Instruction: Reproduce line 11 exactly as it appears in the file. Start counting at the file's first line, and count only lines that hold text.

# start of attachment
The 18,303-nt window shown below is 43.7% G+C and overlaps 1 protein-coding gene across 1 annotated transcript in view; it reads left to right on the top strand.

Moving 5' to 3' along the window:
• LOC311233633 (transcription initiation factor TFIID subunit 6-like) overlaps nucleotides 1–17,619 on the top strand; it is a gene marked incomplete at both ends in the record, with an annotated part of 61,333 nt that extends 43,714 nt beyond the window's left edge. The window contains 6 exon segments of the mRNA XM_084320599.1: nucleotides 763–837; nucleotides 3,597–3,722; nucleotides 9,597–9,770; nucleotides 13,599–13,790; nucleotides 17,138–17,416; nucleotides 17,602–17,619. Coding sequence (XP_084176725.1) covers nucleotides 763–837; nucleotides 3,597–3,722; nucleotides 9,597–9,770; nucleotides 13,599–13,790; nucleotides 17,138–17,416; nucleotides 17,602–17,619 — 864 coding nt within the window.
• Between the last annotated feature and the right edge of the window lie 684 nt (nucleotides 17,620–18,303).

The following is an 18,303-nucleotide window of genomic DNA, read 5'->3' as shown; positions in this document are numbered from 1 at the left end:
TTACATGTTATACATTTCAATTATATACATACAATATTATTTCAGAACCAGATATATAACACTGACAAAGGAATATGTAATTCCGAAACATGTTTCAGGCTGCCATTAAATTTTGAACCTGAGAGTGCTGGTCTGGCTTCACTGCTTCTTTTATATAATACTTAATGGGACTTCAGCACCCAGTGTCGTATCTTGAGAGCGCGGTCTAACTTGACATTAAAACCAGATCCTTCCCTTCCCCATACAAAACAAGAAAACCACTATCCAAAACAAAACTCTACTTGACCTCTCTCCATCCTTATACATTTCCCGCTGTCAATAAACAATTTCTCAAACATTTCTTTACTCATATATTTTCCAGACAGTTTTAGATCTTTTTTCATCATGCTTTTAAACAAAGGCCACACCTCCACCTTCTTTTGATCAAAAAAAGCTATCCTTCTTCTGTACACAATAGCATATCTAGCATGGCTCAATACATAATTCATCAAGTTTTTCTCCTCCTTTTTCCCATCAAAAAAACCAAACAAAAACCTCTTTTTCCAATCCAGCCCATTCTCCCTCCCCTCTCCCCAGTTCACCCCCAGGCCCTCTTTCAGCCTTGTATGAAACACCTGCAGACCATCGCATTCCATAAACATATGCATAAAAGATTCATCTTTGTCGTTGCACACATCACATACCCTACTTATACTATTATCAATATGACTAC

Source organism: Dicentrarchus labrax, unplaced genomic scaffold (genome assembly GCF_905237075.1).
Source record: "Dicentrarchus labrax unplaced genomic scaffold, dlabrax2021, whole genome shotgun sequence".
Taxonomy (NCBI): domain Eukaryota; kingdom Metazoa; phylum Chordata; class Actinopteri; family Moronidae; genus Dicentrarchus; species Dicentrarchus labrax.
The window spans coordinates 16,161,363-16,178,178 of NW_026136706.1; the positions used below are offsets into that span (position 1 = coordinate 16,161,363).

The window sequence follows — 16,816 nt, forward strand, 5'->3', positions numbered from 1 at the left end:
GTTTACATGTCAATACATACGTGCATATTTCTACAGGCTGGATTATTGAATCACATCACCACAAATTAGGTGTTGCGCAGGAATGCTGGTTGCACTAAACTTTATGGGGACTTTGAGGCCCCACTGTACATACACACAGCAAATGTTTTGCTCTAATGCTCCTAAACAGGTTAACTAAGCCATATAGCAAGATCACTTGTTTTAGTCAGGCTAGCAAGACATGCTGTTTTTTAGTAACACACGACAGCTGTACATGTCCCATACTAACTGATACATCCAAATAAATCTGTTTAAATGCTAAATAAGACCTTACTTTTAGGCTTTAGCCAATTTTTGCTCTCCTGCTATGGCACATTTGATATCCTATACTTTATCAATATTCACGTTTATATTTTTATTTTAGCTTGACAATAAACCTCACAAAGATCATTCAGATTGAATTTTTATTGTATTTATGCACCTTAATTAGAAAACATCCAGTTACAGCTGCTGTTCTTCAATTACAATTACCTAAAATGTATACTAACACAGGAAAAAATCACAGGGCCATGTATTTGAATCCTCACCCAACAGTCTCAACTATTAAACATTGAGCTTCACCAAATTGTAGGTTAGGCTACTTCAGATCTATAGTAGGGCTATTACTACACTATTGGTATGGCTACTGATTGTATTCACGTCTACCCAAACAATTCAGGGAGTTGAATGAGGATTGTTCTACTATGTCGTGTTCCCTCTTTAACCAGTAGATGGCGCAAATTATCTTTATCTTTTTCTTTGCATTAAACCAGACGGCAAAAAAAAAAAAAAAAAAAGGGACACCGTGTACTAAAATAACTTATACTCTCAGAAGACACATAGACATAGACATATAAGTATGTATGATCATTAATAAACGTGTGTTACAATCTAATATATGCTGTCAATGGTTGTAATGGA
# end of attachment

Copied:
The window sequence follows — 16,816 nt, forward strand, 5'->3', positions numbered from 1 at the left end: